Too many Americans, including many Christians, believe science is best suited over other disciplines to reveal truth. It is past time to reconsider the limits of science.
Even in Christian circles we use oxymorons, and some can be unhelpful: “dead church,” “boring preaching,” “lifeless singing,” “fruitless Christian,” and—the one I believe severely hurts our testimony as followers of Christ—“joyless Christian.”
Several years ago, while on a lengthy flight to a conference, I found myself sitting next to a young neurobiologist.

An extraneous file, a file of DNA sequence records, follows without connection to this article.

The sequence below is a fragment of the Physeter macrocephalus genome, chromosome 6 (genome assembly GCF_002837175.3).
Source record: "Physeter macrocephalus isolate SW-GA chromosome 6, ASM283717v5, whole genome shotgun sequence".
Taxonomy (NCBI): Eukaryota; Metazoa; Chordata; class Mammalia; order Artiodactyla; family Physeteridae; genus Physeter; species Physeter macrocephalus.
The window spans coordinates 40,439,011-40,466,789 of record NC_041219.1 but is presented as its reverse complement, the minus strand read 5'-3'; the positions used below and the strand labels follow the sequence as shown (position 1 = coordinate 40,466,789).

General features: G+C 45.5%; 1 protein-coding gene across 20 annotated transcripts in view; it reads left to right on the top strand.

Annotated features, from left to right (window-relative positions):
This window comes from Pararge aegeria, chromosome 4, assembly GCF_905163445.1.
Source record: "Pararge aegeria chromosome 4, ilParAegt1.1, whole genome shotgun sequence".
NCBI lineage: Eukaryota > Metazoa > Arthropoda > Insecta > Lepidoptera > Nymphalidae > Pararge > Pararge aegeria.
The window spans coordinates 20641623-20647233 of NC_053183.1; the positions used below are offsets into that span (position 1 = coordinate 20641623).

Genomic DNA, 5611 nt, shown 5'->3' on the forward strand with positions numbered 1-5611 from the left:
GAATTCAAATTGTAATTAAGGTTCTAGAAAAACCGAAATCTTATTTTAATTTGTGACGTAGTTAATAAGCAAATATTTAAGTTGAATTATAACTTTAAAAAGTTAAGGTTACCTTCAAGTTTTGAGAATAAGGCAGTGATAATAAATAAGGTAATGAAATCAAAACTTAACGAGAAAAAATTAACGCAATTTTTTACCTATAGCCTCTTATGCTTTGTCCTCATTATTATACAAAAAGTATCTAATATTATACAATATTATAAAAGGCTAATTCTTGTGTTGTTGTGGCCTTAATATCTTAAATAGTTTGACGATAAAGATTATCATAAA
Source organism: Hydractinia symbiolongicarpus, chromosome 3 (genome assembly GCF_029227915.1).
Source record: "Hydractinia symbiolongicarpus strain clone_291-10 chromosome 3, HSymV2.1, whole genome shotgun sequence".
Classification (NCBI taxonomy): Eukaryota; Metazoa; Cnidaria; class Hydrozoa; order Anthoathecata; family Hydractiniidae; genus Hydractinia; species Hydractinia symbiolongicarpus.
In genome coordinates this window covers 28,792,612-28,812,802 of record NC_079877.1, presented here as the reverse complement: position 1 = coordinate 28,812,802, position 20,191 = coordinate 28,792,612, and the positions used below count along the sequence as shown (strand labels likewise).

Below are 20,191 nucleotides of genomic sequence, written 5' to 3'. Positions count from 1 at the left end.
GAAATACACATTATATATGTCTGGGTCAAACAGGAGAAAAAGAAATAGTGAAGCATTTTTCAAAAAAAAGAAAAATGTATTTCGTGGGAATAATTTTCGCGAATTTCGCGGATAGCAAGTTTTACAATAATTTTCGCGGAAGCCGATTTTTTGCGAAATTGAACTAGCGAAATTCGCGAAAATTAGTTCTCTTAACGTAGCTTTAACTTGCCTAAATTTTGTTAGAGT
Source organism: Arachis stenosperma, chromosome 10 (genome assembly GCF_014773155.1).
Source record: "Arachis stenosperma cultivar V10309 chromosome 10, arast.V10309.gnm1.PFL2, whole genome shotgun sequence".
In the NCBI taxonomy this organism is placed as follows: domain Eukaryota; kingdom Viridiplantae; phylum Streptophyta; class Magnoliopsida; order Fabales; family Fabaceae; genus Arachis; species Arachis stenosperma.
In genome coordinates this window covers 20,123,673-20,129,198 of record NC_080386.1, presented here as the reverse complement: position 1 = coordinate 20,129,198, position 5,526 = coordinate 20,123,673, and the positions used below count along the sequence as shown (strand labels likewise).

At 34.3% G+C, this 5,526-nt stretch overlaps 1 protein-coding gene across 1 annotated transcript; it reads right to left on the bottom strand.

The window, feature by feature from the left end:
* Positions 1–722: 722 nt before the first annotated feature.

In many ways, James is a typical seven-year-old boy. He loves superheroes, Boy Scouts, and pretend sword fights. Unfortunately, his divorced parents agree on very little, including his gender.
Have you ever received a phone call that both surprised you and ended up turning your life upside down? If so, you will relate to my experience.
Previously, we argued that the soundest hermeneutical approach is what we are calling originalism. In this final installment, we will address some objections and questions that commonly arise from critics of originalism.